The 2.0 of the Town: Harper’s

Posted inDesign Inspiration

by Emily Gordon

When was the print magazine founded?

Vol. 1, Issue 1 was June 1850.

When did the website first launch?The first incarnation was in 1996. It was designed and built by a long-defunct company called Small World Software. I know this because I worked for Small World right out of college and remember spending a day or two doing maintenance work on—pushing pixels around. It never occurred to me that I’d end up an editor at the magazine.

Who designed it originally?See above.

Who designed the current incarnation? Was the design done in-house or by an outside firm, or a combination of the two?It was just me, pecking away for a year and a half.

When did you do your latest redesign, and what motivated the magazine to go forward with it?Everyone thought it would be a good idea to go forward with a new site that would appeal to our subscribers, and there was demand from libraries for archive access. So I bought a scanner, found a spare copy of the archive, and got started.

Do you have a full-time web staff or editor? How did the print magazine staff, the web staff, and the outside designer/s work together on the current version?I’m an associate editor, and I manage the site and edit all the online-only material. (I edit a little for the magazine as well). My friend Kenji Morrow works on the subscriber-management code (accounts/passwords/renewals), and I maintain all the content management code. For a few months, my girlfriend, Maureen Flaherty, helped me align the scans to the content database. Everyone got along fine.

How long did the latest redesign take?About eighteen months from brainstorm to launch.

How much focus did you give the magazine’s impressive history and archives on the website? How much is now reflected in the site?All of it!

Does the website focus on reaching out to longtime (or older) readers, to new (or younger) ones, or both? How, specifically?I’d guess that a site will skew younger than a print magazine, given the nature of the medium. Right now I’m more concerned about moving us forward—more web-only features, more blog content, more archive material opened to the world—than I am about demographics. Working online for over a decade I’ve learned that the audience will find you if you work hard enough to give them something worth reading.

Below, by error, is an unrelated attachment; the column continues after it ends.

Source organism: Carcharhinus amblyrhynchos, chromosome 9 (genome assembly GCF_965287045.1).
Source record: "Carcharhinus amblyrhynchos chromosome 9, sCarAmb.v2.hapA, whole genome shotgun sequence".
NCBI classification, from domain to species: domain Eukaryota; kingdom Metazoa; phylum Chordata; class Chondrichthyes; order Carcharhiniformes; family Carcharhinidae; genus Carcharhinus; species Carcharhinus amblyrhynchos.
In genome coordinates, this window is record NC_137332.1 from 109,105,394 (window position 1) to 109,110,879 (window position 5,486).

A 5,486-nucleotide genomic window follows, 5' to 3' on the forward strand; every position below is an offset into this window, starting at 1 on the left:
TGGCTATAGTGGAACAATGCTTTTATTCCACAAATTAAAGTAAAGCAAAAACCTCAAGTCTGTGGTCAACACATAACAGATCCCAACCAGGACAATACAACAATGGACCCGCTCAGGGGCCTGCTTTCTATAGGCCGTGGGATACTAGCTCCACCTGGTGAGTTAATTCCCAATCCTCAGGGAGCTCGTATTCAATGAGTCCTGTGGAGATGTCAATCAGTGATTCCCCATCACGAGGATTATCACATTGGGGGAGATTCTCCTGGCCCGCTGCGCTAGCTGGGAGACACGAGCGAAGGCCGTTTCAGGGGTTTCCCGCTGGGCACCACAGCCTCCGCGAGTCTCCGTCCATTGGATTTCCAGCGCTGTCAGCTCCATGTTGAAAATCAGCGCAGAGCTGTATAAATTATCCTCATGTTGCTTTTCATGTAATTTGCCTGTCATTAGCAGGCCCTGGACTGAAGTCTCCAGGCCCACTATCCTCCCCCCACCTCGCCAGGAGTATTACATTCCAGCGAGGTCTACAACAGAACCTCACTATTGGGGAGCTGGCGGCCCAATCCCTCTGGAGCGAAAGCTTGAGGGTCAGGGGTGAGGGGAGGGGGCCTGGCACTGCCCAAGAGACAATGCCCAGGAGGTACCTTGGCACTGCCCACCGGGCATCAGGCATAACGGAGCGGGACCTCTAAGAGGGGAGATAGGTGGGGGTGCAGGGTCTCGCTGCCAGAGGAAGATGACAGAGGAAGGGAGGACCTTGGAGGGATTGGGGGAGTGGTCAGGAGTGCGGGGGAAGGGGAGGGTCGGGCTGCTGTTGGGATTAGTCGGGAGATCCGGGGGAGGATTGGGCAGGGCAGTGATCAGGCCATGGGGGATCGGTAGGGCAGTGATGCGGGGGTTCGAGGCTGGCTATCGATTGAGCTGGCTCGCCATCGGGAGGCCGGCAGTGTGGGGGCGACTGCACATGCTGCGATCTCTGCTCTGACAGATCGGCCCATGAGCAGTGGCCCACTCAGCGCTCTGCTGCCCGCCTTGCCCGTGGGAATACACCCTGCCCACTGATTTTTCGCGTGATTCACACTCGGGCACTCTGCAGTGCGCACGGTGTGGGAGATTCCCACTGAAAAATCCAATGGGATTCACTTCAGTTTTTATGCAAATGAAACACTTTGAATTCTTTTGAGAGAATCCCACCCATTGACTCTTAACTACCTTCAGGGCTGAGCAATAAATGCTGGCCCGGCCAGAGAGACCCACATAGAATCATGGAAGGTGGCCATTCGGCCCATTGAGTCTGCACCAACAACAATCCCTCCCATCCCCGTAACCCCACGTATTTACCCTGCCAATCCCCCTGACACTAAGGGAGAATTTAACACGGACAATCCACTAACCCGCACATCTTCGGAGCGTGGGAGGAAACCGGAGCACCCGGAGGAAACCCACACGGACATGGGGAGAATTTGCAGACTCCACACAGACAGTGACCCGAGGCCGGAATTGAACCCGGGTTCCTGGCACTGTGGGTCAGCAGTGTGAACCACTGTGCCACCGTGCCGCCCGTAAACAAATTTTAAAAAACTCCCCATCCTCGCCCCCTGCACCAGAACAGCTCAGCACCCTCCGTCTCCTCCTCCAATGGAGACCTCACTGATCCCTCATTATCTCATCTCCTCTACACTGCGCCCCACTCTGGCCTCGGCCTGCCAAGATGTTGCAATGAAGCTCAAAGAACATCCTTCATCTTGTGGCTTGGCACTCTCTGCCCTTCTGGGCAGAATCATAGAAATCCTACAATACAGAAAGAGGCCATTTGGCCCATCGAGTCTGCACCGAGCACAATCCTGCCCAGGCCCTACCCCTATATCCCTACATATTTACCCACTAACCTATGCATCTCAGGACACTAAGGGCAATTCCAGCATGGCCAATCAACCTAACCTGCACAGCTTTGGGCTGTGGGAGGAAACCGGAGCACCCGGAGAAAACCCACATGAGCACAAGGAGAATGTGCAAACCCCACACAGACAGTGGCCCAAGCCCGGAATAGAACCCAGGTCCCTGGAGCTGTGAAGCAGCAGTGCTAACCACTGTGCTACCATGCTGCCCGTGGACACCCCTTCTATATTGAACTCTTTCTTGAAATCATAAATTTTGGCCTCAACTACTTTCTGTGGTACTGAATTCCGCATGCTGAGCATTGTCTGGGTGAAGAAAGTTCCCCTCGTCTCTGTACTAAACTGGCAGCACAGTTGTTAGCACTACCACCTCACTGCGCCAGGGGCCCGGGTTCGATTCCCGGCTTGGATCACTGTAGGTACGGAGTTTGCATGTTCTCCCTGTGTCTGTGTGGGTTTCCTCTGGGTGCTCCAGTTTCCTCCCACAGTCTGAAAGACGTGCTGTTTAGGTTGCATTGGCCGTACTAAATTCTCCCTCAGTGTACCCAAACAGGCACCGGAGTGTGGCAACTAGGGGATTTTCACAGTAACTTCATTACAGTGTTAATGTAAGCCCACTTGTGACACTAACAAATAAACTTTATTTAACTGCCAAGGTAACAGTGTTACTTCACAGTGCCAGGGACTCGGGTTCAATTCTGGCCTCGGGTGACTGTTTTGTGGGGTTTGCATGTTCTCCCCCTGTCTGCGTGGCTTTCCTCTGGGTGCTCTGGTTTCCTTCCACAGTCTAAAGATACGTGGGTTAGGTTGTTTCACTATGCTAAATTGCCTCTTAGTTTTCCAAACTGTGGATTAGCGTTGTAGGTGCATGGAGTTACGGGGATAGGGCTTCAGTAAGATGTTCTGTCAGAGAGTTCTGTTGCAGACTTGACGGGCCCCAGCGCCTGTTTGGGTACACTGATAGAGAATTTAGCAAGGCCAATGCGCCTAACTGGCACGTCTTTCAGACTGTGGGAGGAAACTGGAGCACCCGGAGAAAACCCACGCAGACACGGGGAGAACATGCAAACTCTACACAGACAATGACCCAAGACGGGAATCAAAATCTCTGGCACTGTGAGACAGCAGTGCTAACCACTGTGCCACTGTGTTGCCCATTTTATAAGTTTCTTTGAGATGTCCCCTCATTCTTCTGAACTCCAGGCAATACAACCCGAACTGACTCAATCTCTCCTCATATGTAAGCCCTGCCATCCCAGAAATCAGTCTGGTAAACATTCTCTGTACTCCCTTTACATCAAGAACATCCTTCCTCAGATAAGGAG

What was your web designers’ key mandate?LAUNCH THE SITE!

How much input did editorial and/or business management have in the site’s design and redesign?I asked for feedback along the way, but what we were doing was such a major change for us that there was no way to predict what we’d need down the road. So I worked away until I had coded up a very basic, adaptable “Semantic Web” framework that allows for both incremental and major changes to the structure of the site and for regular improvements to the design as we gathered data about usability.

Is the Harper’s website creating subscription revenue? Community? Conversation? What were your original goals for the site’s readers, and what’s surprised you the most about users’ relationship to or use of it?Our goals: increase the number of subscriptions and renewals, provide a service to libraries and academic communities, and generate more advertising revenue. Again, it has only been a month, and our launch was fairly “soft”—no major marketing campaigns or anything like that—but subscriptions are up quite a bit over the same period last year, library sales are strong, and advertising is picking up. I was surprised to see how many people (hundreds of thousands) have used our search tool (all 255,000 pages are indexed for search). Given the positive response, I plan to spend much of the next year thinking hard about search and search indexing, and working out ways to improve the experience.

Has the site been nominated for or won any awards?No. It’s only been a month. I’m happy nothing is terribly broken.

Are there special challenges faced by the website of a classic, storied magazine like yours? If so, what are they? What about unique advantages?Special challenges: sure. Old, fragile materials, the difficulties of being a (mostly) one-man web shop, and so forth. The advantage that Harper’s has is the enormous wealth of historical materials. We have something really special to give to our readers; what a privilege it is to offer our subscribers everything we’ve ever done back to 1850.